Americans, for the most part, experience the same lives. We have wedding showers, play recreational sports, take care of children, go on vacations. And all of those things are quite mundane unless it was your wedding, or your child, or your vacation. In the end, these types of photographs are only special to those who connect to them as mementos.

And so my work does not create an alternative past. I too have the same past as everyone else. I have done all of the things that my photographs depict. I may not have done them in the moment that I show you with my photographs, but, what difference does that really make? None of the things happening in any of my photographs are unknown to me. True, I do not have any idea what it might be like to lay dead in a coffin, but I do know a lot about loss. I know what it’s like to be a bride. And I am a heck of a good bowler.

My depiction of these moments are counterfeits, yet, they are not that different from the real things I have experienced in my life.

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PP: In your statement about this project you refer to these pictures as “counterfeit memories.” Explain a little what you mean by this.

JG: The photographs I make are not representatives of the actual moments that they depict. Rather, the images are my interpretation of what I think was happening in the actual decisive moment.

I would go on to say that this is true even in “real” moments that I actually photographed. The photograph is always just my interpretation. And my interpretation, whether I was present or not, could not possibly be accurate to anyone but me. After all, I look through the lens of my own experience. That means the end result is a counterfeit of the original. A forgery. And I believe this is true even in photographs that are not digital composites. All images are merely an interpretation.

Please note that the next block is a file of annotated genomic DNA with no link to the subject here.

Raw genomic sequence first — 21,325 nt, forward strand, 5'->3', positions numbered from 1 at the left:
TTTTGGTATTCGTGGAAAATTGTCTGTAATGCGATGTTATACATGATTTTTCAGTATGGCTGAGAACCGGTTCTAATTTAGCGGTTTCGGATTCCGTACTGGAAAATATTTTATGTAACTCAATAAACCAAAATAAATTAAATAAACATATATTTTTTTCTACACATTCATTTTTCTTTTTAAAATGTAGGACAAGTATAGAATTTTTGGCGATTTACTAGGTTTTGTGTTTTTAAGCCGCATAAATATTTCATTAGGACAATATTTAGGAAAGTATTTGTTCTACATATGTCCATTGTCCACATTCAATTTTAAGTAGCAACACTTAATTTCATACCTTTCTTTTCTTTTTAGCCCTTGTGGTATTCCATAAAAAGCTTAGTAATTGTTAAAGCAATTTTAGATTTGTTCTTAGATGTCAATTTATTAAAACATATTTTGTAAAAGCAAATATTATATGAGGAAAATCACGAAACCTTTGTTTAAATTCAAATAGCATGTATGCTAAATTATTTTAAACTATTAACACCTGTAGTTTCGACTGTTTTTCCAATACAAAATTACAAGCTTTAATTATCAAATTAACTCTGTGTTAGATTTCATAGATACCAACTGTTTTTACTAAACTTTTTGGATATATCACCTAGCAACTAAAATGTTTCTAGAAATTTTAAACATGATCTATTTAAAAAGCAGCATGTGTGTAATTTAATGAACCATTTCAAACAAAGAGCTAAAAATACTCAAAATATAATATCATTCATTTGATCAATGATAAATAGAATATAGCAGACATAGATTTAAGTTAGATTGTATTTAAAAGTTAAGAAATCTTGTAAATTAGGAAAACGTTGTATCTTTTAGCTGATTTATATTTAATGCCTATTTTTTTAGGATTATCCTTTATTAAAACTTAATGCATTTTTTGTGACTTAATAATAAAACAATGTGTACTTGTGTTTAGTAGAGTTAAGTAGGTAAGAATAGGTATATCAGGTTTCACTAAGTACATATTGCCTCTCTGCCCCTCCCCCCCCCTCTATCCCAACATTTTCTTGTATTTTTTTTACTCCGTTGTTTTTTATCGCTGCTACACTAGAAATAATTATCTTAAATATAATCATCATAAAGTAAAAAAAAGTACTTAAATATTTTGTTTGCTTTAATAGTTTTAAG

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PP: Where did you find the source images for this project? And what did you look for in terms of setting or story when you decided which ones to work with?

JG: I buy the negatives from a variety of sources. I have a network of people all over the country sell things to me. They call and I buy what they find. I do not get to pick and choose, which means I have to sift through thousands of exposures. I look through what I have and hope that something strikes me. It always does.

I look through the frames the same way any photographer would look through their own images. I look for good compositions, an interesting narrative, and, for the image to have been taken in focus.

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PP: Talk about the process of photographing yourself to match the scenes you chose. It seems like it would be difficult to match the lighting and gestures in the original pictures…

JG: It’s really hard. I myself cannot believe I can manage it. Each image takes hundreds of hours to make and even more to conceptualize. My prints are roughly 24”x30” and there is absolutely no evidence of what I have done.

I do not want, however, to discuss the craft behind the making of the images. That would be like talking about cameras or f-stops. Boring. Also, I think that my pictures make people laugh and disturb people simultaneously. That uncomfortable feeling makes people want to run away from the concept. They run away by asking me about process.